Rachael’s Story – Oesophageal Cancer

When Rachael could no longer swallow food and water, she went to A&E and on her third visit, was kept in for investigations. This is Rachael's story.

Tell us a little bit about yourself 

“I’m Rachael, I’m 43 years old and I live in Manchester. I’m a creative person with a design background, so outside of work I enjoy writing and recording for my website and podcast, Call on Courage. I’m also an active member of my Church, and have found this steadfast in my mental health and wellbeing. 

Can you remember what your first symptoms of oesophageal cancer were? 

Around three years ago, I was a workaholic. I swung precariously high on the career ladder, until the upper rungs didn’t bear my weight so well anymore and I fell. I fell hard and experienced burnout. I was physically and emotionally exhausted and left the business for my own wellbeing. 

In 2021, when I felt ready to work again, out of nowhere I started experiencing acid reflux. Even the simplest foods, like porridge or mashed potatoes would be an issue to digest and I wasn’t able to tolerate them. Within weeks, I couldn’t even swallow water.  

When were you diagnosed with oesophageal cancer? 

The receptionist at my GP was very helpful, but wasn’t able to refer me for an endoscopy at the speed that I needed one. As I could no longer swallow liquid and was becoming dehydrated, I had to go into A&E. On my third walk-in to A&E, they admitted me in as a patient.

I remained on the general ward, while they gave me fluids and fitted me with a feeding tube. Around a week later, I was told I had a rare form of oesophageal cancer in the lower part of my oesophagus. They told me it was advanced and had been there for quite some time. 

How did you feel? 

I wasn’t angry or scared. I was just confused. It didn’t make sense to me, given my age and my lifestyle. I’d just recovered from burnout, and the life-changes that came alongside that. So at the time, oesophageal cancer didn’t seem like it was going to be as big as the storms I’d just weathered. 

Thankfully, my cancer hadn’t spread and I already had a wonderful support network in place. 

Talk us through your treatments 

I had chemotherapy, followed by an oesophagectomy (surgically removing some or most of the oesophagus) and further chemotherapy. The chemotherapy was challenging, as I experienced an awful lot of nausea, vomiting and dry retching. 

What did you find most difficult, and how did you get through this period? 

My oesophagectomy affected me more than I could’ve known. Before my operation, food was a big part of my life. The old version of me would gallivant through Manchester, discovering new places to eat and socialise. I had an emotional connection with food, so switching to a liquid diet was incredibly hard. The food and textures that I crave and miss the most can become stuck in my oesophagus. Eating them isn’t worth the risk, particularly when in public.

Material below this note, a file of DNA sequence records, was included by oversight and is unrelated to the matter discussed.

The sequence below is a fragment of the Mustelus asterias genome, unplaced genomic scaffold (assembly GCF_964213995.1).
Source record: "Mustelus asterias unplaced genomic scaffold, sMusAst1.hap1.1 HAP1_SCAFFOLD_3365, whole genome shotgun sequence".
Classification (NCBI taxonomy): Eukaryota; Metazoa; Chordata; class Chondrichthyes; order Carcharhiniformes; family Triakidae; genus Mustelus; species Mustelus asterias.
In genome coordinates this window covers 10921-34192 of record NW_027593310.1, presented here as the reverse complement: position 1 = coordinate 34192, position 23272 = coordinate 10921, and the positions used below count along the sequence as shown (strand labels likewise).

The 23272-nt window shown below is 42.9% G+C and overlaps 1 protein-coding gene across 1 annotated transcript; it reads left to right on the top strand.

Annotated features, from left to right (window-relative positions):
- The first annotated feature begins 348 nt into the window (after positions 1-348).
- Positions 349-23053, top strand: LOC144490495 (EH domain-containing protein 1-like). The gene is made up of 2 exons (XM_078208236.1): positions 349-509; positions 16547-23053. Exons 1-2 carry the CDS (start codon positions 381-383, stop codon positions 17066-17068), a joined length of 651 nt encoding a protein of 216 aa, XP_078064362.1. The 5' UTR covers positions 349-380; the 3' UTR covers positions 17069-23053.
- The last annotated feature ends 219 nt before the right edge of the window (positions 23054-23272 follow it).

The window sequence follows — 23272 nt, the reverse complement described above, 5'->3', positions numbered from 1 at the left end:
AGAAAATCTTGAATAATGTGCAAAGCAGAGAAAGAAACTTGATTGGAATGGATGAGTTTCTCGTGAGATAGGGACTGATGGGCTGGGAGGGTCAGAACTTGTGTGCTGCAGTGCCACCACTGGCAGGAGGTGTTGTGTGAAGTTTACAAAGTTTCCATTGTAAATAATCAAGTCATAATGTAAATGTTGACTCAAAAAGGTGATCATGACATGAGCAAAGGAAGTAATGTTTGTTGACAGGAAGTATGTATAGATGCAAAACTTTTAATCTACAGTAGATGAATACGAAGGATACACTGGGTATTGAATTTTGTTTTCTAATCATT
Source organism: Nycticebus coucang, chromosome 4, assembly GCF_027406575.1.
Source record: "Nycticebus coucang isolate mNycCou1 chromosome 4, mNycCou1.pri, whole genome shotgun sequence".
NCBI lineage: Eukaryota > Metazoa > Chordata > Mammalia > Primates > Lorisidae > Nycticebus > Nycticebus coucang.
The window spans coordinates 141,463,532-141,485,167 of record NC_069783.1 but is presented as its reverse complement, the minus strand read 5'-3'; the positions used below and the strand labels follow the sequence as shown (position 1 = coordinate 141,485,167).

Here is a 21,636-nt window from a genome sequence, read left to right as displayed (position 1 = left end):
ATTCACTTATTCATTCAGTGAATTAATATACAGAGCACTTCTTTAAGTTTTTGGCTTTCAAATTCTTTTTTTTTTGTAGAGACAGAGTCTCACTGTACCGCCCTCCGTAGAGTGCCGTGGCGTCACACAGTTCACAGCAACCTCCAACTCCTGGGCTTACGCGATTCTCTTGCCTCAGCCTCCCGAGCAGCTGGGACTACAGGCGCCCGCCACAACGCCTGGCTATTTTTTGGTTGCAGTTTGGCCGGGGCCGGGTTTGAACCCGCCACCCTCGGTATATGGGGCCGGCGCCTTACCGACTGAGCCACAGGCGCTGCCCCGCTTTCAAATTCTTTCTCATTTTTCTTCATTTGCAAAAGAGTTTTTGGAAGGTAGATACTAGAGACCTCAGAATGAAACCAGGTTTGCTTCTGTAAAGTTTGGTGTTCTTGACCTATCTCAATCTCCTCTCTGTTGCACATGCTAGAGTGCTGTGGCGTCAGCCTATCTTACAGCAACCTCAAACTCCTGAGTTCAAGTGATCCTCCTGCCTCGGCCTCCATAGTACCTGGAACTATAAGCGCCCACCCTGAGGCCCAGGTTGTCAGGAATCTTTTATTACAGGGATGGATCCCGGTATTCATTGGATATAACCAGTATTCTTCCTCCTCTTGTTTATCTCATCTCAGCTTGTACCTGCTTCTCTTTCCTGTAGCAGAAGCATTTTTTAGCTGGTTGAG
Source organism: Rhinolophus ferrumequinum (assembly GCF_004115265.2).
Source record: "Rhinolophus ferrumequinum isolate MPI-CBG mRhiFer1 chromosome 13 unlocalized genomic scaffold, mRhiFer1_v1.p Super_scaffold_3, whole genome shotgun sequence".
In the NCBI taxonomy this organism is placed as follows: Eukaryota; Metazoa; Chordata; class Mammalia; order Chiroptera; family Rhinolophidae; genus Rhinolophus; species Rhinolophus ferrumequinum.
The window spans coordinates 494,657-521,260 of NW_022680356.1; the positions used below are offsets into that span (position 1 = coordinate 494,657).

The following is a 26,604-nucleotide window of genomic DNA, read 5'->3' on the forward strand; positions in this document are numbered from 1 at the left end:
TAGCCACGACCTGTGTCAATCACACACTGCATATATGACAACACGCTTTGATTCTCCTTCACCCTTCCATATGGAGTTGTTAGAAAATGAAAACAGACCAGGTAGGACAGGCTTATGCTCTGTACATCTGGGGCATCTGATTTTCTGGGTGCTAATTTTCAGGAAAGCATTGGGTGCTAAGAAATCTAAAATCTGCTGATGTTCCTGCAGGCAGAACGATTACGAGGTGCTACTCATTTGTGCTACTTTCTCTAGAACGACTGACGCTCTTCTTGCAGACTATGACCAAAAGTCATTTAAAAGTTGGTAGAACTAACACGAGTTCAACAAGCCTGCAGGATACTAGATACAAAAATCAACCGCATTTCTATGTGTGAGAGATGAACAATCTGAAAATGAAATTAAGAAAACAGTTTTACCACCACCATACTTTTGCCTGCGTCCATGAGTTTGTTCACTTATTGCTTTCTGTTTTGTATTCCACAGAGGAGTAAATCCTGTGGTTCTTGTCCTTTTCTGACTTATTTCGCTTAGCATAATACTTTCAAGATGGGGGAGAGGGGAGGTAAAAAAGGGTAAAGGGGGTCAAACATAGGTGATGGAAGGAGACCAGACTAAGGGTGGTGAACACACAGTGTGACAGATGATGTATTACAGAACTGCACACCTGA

I wanted to talk about where God fit into this mess, so I would speak with members of my church. I’d speak with Christians who had a long history with the Lord and had experienced difficult periods themselves. This was a form of talking therapy to me. I could process my anger, confusion and ultimately my grief. I healed during this process, gaining so much wisdom. I know that God meets us in messy circumstances, and that there’s a hope in what He offers. If my faith hadn’t been with me on this journey, I don’t know where I’d be.  

How are you now? 

I’m currently in remission from cancer, and settling into my new normal. As a recovering workaholic, embracing simplicity was always going to be an inevitability for me. What’s important to me now is getting out of bed each morning, putting my best foot forward and saying ‘I’m here to serve’.  

Serving well looks like, ‘how do I unlock someone else’s talents and ideas?’ And ‘how do I enable them to dream bigger and go for more out of life?’ If anything, cancer has taught me life is fleeting and shorter than we anticipate. I don’t want to wait around for my purpose and passions to unfold passively. I have to seize what’s in front of me and encourage others to grow and run on the journey with me. That’s the definition of good leadership. This is part of the reason I’m sharing my story today.”

How can you help?

Guts UK is funding research (Dr Katja Christodoulou) that aims to diagnose oesophageal cancer sooner, going people a fighting chance. Our research has the capacity to save lives, and your kindness and donations make it possible. Please donate today. Thank you.

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